From Miami, Florida, USA:
My cousin has had diabetes since she was eight years old. She has to take four shots a day. She has Medicaid, but they won't pay for her medicine or syringes. At times, she can't pay for her medicine so she goes days without it. I thought that if it were medically necessary, Medicaid would pay for your medicine. What can she do? She's paying $100 per bottle of insulin and $20 per box of syringes.
I am not an expert on this but I can relay my experience from South Carolina. Things might vary from state to state.
In South Carolina, we were often told by families that their pharmacy wouldn't/couldn't/refused to fill prescriptions sometimes for glucose meters or the meter-appropriate glucose test strips, ketone strips, and sometimes even "insulin." Parents would call incensed and scared. What we often (I hesitate to say "always" but maybe it was) found was some miscommunication or a little razzle dazzle on the part of the pharmacy. The razzle dazzle was particularly noticed about the filling of glucose test strips. We might prescribe a specific "name brand" glucose test strip to go with the glucose meter, but the pharmacy folks would say that Medicaid wouldn't fill. This was, of course, UNTRUE. Rather, we found pharmacies, usually small ones, that would push the store brand or generic meters/strips because they lost money on the Medicaid reimbursement for the brand-name materials. When we confronted them, they filled the prescription.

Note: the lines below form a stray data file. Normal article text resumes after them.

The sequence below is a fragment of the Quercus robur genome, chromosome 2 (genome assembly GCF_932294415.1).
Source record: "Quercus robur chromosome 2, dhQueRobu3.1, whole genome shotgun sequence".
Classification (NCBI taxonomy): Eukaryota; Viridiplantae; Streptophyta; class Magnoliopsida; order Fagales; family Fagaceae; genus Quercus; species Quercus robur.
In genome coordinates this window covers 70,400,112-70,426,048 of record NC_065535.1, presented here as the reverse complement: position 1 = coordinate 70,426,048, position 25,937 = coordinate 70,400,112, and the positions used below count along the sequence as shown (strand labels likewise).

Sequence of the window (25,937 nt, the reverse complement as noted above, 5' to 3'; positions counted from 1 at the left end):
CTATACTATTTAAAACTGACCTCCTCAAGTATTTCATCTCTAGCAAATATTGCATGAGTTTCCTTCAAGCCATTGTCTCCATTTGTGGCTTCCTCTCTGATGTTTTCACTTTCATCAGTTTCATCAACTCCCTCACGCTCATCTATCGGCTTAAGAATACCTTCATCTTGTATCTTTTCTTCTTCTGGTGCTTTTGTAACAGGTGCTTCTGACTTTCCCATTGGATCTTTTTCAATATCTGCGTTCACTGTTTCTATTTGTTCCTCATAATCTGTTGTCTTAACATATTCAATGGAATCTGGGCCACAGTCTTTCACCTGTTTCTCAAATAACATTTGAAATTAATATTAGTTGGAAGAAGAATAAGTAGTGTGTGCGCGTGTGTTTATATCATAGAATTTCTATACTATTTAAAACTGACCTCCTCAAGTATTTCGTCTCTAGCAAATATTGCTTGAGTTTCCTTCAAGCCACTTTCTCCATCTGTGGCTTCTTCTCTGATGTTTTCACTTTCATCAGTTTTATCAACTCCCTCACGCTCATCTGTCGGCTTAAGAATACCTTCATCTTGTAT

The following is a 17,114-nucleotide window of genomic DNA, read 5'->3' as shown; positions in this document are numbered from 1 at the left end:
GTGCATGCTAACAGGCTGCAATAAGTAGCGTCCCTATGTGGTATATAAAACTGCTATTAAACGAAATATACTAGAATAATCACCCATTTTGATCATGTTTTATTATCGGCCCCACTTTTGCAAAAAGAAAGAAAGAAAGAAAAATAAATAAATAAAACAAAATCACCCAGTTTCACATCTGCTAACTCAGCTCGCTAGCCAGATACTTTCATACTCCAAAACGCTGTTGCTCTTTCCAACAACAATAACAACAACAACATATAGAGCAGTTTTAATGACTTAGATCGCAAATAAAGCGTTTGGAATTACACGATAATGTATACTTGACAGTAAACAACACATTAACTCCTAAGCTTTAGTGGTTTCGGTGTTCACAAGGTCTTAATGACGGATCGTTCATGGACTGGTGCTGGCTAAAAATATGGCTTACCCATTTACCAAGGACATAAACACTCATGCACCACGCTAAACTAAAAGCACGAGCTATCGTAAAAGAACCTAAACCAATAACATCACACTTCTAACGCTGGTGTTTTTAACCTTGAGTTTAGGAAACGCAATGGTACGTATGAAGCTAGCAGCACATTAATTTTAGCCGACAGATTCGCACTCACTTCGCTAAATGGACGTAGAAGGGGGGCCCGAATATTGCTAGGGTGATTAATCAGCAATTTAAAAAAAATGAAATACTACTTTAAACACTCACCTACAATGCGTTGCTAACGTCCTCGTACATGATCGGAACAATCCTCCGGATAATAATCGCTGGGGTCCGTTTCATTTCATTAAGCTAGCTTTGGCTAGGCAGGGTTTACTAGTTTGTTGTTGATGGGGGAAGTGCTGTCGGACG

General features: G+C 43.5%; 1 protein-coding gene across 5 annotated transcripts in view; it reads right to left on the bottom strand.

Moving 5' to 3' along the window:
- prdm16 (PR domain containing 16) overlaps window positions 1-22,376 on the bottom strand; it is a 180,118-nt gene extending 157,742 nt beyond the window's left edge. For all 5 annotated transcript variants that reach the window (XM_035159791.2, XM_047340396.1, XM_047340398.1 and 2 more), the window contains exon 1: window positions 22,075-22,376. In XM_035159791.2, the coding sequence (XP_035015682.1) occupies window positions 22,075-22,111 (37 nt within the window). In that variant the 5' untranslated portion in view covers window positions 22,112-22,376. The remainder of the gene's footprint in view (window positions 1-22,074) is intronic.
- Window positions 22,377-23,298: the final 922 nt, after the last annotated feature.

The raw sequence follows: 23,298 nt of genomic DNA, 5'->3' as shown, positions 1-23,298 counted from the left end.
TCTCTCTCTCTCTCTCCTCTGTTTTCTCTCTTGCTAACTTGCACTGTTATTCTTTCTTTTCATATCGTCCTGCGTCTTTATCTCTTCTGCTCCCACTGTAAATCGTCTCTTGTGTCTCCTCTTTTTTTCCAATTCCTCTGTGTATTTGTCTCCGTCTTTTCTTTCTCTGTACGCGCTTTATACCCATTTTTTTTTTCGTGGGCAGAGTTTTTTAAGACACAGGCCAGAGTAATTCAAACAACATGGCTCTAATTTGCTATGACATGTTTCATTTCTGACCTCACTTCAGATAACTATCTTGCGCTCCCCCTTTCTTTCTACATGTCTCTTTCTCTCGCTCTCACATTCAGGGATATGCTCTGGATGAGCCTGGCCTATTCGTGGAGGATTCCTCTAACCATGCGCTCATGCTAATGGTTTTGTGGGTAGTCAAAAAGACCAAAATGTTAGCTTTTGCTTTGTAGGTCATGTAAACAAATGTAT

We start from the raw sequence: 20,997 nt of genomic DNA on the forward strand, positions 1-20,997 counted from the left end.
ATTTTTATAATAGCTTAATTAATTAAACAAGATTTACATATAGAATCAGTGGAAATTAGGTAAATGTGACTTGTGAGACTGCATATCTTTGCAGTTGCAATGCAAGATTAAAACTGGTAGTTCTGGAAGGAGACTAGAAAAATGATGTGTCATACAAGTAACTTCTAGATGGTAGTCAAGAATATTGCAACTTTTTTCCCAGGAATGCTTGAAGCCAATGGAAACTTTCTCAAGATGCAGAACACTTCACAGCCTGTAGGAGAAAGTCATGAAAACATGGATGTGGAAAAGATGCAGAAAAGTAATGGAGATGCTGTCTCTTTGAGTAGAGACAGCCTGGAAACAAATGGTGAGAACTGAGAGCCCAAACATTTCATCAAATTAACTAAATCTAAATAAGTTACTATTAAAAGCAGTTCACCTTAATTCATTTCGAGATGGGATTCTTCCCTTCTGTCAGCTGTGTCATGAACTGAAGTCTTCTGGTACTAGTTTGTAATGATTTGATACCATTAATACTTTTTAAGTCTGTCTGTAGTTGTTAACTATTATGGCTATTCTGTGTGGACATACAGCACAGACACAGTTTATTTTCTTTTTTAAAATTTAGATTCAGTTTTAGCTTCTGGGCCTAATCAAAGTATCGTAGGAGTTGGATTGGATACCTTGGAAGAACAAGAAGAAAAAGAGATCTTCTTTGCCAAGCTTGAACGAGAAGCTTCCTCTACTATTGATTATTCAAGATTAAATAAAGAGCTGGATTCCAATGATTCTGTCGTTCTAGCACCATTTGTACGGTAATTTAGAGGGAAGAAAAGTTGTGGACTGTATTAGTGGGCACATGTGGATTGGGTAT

As for insulin and syringes, the question writer may be correct or there may be miscommunication. South Carolina Medicaid began to stop paying for insulin pen devices and their needles, but still easily paid for insulin vials and syringes. If that (or the converse) is the case for the question writer's cousin, there may not be anything that can be done other than learn to take insulin by vial/syringe or by pen, as necessary. Of course, they can pay cash.
Original posting 9 Apr 2009
Posted to Insurance/Costs
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